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When those who serve are injured, it impacts us all

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There is often a special relationship between communities and their local firefighters.

These are, after all, people willing to risk their own safety to protect lives and property in the face of out-of-control fire, something most of us find quite frightening.

They’re well trained. They are provided with the tools and equipment to deal with any number of emergencies they’re likely to face.

And it’s obvious, given their career choice, that they’re brave men and women.

But the dangers they face are substantial, and most often arise unexpectedly. That’s the nature of situations first-responders are called upon to address — they can unfold rapidly, sometimes violently.

Yet firefighters serve in ways that run the gamut, from battling blazes that threaten homes and families to tasks that receive less attention.

It was while performing one those tasks we don’t often think about that two Roswell firefighters were badly hurt last week. Jeff Stroble and Robert “Hoby” Bonham were critically injured in an explosion that occurred while fireworks were being packaged for the city’s annual Fourth of July celebration.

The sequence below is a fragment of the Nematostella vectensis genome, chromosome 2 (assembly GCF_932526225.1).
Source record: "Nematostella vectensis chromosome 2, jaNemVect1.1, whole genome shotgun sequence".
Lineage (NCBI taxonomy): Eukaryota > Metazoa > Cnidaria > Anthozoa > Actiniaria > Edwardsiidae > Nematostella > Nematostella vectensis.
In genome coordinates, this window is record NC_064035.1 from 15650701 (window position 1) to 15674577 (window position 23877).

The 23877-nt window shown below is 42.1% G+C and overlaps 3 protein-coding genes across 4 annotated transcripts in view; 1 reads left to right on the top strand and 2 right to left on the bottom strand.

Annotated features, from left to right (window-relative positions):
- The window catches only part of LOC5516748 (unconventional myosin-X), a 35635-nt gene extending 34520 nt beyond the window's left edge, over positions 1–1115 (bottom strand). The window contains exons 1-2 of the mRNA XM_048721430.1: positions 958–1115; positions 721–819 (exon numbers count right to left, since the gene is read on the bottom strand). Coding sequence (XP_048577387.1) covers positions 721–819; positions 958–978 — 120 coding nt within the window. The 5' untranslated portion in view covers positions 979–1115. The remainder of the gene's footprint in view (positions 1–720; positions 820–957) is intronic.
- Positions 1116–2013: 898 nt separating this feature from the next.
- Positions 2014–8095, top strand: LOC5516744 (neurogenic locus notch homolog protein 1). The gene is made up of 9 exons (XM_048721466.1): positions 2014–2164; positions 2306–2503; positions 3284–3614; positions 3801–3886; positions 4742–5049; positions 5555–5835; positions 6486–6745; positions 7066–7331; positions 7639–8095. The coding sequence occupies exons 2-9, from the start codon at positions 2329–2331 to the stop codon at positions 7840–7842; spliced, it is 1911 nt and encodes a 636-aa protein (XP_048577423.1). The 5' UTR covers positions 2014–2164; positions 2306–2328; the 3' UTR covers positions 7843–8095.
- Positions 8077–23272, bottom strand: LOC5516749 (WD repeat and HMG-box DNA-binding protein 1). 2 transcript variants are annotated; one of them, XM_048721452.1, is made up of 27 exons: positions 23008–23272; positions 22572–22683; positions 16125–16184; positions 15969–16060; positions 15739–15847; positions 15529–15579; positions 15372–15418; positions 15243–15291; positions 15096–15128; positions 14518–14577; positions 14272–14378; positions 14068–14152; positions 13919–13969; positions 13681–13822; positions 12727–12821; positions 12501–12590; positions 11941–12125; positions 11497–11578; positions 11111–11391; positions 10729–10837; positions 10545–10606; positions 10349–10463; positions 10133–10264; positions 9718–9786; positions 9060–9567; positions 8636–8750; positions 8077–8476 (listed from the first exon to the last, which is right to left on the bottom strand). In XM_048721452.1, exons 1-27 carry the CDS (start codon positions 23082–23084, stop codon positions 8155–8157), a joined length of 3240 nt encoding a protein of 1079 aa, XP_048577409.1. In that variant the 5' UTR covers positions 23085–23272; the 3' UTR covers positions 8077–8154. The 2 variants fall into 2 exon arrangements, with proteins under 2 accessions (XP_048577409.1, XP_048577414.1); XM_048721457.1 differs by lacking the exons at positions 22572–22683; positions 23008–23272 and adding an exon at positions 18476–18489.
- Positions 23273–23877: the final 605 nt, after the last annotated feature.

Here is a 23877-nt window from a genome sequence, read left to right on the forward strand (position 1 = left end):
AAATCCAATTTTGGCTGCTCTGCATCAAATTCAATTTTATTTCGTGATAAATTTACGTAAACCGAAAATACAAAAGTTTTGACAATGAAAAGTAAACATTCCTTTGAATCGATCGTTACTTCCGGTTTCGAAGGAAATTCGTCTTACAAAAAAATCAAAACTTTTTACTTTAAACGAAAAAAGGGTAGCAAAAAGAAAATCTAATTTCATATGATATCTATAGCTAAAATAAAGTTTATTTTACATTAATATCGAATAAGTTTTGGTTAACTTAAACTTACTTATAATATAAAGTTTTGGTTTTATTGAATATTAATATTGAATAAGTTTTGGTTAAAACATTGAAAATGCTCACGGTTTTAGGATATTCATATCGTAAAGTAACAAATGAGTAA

Stroble, Bonham and 10 other members of the Roswell Fire Department were working at the time of the explosion in a fireworks storage facility near the airport. The other 10 RFD personnel were treated for various injuries, all classified as minor, and released from a local hospital.

But Stroble, a fire apparatus operator with 17 years of service, and Bonham, who’s been a firefighter for 18 years, were severely injured, and had to be flown to a hospital in Lubbock.

An investigation was begun into what caused the explosion.

Meanwhile, people around Roswell have been looking for ways to offer support. A vigil for the injured firefighters was held at the Wool Bowl the evening of the incident, and numerous fundraisers have been organized in the days since.

It bears repeating that funds to assist the firefighters and their loved ones in the face of this medical emergency are being collected through Pioneer Bank. A donation can be made at any of the bank’s branches.

For those who want to help, the avenues are there. And we’d encourage everyone to keep in their thoughts these two firefighters and their families.

When people whose lives are dedicated to serving and protecting others are injured, it affects all of us.

Firefighters serve the community in ways we expect — often when things are at their worst — and in ways we don’t. It makes sense that by whatever means possible, large or small, the community helps as it can in this time of need for them.